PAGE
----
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Which vascular access technique should be chosen during hypovolemic shock?

  • Anna Drozd
    Correspondence
    Corresponding author. Department of Emergency Medicine Medical University of Warsaw, 4 Lindleya Str, 02-005 Warsaw Poland. Tel.: +48 784396632
    Affiliations
    Emergency Medicine Student Research Circle at the Department of Emergency Medicine, Medical University of Warsaw, Warsaw, Poland
    International Institute of Rescue Research and Education, Warsaw, Poland
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  • Marcin Madziała
    Affiliations
    Department of Emergency Medicine, Medical University of Warsaw, Poland
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      One of the immediate life-threatening conditions in emergency medical services practice is shock [
      • Smereka J
      • Madziała M
      • Szarpak L
      Are firefighters able to perform intraosseous access and start fluid resuscitation in an anaphylactic patient?.
      ]. Hypovolemic shock belongs to the most often encountered types and is mainly related with trauma. Fluid resuscitation and thus maintaining adequate blood pressure are of critical importance for the patient's survival. Fluid resuscitation is a priority, especially in the case of hemorrhagic shock without ongoing bleeding. In the prehospital setting, emergency procedures should include obtaining intravascular access and fluid resuscitation with 0.9% NaCl or Ringer lactate (1000 mL) to maintain the systolic pressure at the level of 90 mm Hg (110 mm Hg optionally in head trauma) [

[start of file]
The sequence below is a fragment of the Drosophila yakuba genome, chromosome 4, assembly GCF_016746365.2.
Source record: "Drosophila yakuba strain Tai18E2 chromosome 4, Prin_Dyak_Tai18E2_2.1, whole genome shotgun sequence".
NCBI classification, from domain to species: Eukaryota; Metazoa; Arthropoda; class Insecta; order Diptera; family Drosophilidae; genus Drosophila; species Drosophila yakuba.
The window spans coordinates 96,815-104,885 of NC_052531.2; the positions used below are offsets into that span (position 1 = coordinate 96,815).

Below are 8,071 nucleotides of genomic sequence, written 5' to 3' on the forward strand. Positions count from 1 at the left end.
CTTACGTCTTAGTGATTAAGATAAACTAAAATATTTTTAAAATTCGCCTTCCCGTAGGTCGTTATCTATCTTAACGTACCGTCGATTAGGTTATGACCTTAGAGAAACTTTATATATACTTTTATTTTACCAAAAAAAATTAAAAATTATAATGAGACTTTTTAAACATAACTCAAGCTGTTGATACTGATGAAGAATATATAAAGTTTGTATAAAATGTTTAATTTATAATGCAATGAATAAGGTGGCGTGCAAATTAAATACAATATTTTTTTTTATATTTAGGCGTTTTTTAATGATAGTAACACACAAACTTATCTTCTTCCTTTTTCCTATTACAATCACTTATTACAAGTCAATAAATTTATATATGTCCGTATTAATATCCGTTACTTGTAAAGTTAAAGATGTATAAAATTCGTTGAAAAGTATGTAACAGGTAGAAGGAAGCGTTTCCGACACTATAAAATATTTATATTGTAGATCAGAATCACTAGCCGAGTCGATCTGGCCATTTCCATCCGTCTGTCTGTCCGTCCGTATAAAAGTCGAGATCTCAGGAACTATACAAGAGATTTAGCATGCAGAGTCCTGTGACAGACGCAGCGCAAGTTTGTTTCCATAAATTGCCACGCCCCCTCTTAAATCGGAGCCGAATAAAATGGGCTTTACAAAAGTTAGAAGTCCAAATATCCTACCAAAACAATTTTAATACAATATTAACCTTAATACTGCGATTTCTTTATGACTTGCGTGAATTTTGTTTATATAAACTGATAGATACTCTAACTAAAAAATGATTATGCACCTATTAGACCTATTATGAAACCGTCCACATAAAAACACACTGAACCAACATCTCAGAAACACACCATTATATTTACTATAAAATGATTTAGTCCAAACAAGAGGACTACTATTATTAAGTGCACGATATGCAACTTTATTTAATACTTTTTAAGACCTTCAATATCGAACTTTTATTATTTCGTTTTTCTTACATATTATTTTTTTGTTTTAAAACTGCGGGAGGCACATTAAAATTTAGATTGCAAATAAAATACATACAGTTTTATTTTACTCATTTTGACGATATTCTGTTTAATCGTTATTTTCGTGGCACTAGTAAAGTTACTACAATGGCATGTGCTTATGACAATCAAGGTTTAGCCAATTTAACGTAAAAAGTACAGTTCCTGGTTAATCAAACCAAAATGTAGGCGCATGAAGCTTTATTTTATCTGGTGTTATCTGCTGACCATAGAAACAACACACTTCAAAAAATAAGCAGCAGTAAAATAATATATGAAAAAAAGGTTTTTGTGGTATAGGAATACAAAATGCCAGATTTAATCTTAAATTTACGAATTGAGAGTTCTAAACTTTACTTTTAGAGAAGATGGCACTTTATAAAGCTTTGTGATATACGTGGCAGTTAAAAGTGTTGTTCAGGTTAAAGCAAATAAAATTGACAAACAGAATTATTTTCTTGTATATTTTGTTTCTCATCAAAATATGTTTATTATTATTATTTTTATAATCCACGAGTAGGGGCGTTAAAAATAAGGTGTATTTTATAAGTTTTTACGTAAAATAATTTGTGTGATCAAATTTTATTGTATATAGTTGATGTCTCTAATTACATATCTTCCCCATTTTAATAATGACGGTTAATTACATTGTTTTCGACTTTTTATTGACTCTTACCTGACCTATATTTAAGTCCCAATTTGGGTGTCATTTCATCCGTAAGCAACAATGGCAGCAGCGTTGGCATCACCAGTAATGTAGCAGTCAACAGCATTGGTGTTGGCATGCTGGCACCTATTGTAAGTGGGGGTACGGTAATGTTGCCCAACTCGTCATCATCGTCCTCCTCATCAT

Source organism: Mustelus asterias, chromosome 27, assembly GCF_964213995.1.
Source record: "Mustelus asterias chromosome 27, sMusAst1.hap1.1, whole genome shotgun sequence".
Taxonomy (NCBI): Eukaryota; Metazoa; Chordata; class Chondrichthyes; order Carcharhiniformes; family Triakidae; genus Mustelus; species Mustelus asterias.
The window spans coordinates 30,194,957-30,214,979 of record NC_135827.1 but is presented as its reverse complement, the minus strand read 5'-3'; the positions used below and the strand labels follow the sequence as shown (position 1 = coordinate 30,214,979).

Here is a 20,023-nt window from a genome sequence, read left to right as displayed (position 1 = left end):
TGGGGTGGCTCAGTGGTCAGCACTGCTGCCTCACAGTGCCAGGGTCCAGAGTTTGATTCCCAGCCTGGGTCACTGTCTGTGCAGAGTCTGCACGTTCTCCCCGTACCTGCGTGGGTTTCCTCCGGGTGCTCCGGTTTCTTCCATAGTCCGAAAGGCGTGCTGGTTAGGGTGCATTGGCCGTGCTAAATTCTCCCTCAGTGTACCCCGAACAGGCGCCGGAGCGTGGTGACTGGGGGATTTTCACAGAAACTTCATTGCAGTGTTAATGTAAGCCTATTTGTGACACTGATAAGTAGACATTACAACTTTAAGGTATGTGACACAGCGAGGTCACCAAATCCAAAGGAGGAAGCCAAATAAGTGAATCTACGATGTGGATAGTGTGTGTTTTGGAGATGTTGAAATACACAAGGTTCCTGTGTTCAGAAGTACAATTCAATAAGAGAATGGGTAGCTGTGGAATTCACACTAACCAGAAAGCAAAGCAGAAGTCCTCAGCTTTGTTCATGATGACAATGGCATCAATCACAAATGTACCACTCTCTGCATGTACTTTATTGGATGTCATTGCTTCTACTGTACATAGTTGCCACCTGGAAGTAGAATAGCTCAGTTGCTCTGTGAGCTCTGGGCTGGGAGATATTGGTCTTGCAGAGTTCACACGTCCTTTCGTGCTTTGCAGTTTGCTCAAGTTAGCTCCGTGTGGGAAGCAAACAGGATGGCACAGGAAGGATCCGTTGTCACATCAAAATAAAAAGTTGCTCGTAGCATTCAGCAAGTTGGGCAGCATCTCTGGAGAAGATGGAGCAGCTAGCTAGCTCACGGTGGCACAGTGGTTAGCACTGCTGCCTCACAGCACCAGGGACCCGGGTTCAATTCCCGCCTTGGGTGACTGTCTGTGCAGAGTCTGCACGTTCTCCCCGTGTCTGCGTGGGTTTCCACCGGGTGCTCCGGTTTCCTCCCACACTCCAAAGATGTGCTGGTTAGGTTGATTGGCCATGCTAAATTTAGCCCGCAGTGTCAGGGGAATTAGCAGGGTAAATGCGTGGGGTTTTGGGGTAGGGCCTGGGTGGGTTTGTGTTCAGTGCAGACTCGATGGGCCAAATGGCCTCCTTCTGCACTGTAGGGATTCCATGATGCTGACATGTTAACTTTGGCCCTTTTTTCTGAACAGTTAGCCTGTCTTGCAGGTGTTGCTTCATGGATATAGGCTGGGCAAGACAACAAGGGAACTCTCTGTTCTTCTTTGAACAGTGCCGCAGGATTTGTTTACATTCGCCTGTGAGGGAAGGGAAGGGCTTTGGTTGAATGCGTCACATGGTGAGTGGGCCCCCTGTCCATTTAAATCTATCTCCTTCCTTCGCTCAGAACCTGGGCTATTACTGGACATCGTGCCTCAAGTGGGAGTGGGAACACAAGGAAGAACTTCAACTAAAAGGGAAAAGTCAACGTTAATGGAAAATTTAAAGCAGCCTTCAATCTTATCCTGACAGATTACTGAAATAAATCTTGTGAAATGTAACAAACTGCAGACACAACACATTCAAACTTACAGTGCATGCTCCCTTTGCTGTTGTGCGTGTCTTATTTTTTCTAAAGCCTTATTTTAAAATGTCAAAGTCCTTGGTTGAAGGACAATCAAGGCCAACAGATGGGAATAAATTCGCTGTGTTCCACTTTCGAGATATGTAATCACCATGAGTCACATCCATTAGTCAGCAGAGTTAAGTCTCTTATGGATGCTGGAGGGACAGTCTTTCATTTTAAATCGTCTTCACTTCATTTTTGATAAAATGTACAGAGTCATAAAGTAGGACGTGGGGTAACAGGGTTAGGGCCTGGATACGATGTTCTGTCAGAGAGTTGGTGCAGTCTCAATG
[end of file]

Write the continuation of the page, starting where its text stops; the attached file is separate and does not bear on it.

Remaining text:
• Szarpak Ł
      • Madziała M
      Epidemiology of cranio-cerebral injuries in emergency medical services practice.
      ,
      • Szarpak L
      • Truszewski Z
      • Smereka J
      • Krajewski P
      • Fudalej M
      • Adamczyk P
      • et al.
      A randomized cadaver study comparing first-attempt success between tibial and humeral intraosseous insertions using NIO device by paramedics: a preliminary investigation.
      ].
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